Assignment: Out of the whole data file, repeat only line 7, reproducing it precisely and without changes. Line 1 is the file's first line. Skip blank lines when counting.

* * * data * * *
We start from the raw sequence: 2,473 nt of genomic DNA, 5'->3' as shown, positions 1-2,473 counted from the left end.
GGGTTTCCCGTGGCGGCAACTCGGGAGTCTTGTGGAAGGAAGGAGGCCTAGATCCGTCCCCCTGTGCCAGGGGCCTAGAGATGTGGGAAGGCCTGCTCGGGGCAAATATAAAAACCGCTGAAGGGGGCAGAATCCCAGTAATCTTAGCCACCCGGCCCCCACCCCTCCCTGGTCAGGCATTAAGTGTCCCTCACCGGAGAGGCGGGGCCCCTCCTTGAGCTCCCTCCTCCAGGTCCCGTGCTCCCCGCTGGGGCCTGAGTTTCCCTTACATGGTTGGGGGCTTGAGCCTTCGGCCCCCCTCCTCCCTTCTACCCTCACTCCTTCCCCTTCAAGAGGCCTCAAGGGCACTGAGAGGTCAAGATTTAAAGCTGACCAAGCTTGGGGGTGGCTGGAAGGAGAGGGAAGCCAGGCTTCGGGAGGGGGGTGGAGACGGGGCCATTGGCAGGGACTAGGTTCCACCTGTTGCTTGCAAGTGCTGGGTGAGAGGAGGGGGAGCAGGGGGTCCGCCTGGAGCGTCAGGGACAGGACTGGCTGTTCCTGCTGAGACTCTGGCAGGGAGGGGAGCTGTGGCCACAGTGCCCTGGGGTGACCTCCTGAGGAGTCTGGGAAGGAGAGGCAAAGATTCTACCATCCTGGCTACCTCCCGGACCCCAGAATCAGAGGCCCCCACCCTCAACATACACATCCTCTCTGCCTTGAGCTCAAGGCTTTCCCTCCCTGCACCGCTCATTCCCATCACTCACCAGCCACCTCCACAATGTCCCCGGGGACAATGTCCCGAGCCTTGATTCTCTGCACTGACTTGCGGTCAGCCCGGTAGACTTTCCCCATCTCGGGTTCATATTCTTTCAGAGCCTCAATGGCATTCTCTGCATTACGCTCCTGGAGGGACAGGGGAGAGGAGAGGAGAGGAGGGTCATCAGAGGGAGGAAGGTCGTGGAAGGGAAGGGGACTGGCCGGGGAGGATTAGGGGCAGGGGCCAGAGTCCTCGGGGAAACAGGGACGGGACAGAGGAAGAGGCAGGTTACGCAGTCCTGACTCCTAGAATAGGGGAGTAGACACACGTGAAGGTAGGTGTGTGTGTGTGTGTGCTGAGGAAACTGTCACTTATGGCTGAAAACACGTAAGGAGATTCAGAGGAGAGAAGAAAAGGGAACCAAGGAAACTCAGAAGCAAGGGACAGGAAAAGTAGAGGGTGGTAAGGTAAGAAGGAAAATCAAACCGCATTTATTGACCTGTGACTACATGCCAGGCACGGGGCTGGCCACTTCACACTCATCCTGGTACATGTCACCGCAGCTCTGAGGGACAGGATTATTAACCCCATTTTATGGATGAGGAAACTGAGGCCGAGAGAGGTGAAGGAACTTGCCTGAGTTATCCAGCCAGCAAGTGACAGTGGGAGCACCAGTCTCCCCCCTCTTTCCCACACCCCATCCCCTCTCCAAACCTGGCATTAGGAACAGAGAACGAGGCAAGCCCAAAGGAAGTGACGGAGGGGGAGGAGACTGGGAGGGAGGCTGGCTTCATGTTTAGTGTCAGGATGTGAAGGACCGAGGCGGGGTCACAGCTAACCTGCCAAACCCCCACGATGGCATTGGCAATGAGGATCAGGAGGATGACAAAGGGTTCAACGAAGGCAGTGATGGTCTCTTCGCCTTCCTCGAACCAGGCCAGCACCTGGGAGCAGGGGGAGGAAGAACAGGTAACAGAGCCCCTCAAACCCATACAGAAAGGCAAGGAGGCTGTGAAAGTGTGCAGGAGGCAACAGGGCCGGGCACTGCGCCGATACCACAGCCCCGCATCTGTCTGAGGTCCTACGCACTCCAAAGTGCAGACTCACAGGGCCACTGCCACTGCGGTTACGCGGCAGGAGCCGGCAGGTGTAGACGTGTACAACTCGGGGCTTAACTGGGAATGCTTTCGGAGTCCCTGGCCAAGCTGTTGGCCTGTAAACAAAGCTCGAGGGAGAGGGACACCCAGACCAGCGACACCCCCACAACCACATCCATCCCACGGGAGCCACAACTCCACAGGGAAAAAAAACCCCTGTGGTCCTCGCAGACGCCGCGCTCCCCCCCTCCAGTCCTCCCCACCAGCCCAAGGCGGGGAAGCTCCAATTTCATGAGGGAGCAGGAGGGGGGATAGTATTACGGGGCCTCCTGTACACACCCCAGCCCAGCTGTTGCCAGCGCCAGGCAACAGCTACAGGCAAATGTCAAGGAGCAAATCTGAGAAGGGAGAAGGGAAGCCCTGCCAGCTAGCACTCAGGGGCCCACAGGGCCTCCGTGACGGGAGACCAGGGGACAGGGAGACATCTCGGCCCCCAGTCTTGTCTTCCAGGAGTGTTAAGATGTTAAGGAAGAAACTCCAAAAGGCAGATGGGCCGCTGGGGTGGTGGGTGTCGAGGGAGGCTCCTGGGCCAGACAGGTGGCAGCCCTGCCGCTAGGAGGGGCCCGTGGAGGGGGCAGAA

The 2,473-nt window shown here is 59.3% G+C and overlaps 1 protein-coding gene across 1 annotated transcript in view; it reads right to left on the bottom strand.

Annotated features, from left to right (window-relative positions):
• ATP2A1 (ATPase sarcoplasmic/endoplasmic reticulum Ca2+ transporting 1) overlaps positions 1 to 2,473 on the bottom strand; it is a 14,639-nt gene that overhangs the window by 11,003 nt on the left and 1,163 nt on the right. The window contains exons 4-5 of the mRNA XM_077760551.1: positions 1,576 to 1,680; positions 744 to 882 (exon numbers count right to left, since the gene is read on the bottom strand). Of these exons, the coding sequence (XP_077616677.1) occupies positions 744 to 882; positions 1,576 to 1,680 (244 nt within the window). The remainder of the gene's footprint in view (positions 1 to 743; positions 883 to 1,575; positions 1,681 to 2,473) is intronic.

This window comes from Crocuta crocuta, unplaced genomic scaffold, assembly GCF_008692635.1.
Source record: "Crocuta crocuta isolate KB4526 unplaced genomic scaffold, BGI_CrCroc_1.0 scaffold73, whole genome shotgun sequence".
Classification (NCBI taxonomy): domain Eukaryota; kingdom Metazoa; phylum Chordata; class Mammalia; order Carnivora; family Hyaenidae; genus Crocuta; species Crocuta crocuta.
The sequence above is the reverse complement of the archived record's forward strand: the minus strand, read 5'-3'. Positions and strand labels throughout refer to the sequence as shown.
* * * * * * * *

Source record: "Crocuta crocuta isolate KB4526 unplaced genomic scaffold, BGI_CrCroc_1.0 scaffold73, whole genome shotgun sequence".